White Men Told Her To Talk Differently — But Here's Why She Refused

Just, like, cut it out.

Telling women what to do is, like, basically, a national pastime. 

People love dictating what women should eat, what they should weigh, whom they can sleep with (and how soon, and how often), whom they can love, and how to talk. Patterns that are common to women like uptalk (ending a statement with a tone that sounds like a question? you know?), using filler words such as "like" and "um," or qualifying statements with "just" are often described as indecisive or unprofessional. Young women especially are written off as frivolous for using typically feminine speech patterns.

Speech policing is an especially subtle form of sexism, and poet Melissa Lozada-Oliva calls it out beautifully in her piece "Like Totally Whatever," which she performed at the 2015 National Poetry Slam. 

"It's, like, maybe I'm always speaking in questions because I'm so used to being cut off," she says, explaining that stereotypically feminine speech patterns have developed in response to society's rejection of the notion that women can be assertive.

"It's, like, maybe this is a defense mechanism. Maybe everything girls do is evolution of defense mechanism," she continues. 

She also critiques people who say women don't sound confident when they speak, saying women speak in a way that allows them to express themselves safely in a hostile world.

Lozada-Oliva isn't the only one with a lot to say about how women talk though. The mechanics behind how we perceive speech may surprise you.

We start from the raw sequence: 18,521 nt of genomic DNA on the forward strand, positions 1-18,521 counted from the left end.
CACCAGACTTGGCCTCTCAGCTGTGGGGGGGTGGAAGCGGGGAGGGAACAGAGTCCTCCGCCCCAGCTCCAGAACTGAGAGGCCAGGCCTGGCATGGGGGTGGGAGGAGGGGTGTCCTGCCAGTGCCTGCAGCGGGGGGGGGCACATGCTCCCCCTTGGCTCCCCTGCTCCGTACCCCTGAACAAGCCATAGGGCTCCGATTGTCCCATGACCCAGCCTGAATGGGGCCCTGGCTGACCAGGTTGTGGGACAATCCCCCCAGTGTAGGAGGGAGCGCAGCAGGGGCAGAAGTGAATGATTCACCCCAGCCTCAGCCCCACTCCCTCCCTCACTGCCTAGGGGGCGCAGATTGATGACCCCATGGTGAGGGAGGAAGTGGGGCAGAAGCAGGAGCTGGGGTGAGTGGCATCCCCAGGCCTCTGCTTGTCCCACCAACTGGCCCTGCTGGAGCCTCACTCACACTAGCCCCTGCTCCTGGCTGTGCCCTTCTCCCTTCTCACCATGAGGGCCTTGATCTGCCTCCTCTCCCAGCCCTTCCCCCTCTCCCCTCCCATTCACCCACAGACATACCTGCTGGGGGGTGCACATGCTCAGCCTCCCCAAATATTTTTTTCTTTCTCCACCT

When discussing the stigma around uptalk in a Slate piece, anti-sexual violence activist Marybeth Seitz-Brown explains how speech patterns serve as a proxy for the people critics are targeting:

"It's easy to find these attitudes in any culture that devalues femininity and women. In Belfast English, stereotypical women's speech falls at the end of a sentence, while men's speech rises before it plateaus—basically, the men are uptalking. And yet Belfast women's speech is still perceived as more expressive or emotional, showing that it's not about their actual intonation at all: It's about whose mouth the speech is coming from."

The same could be said about speech patterns that are unique to black people or Southerners. Stereotypes about groups get projected onto the way they speak, which is why people often associate Southern English with a lack of education, regardless of what the speaker is actually saying. In the case of patterns associated with women, modes of speaking people like Lozada-Oliva say have evolved to embody men's expectations of femininity are devalued for doing so.

Hear Lozada-Oliva tell white dudes what's good here.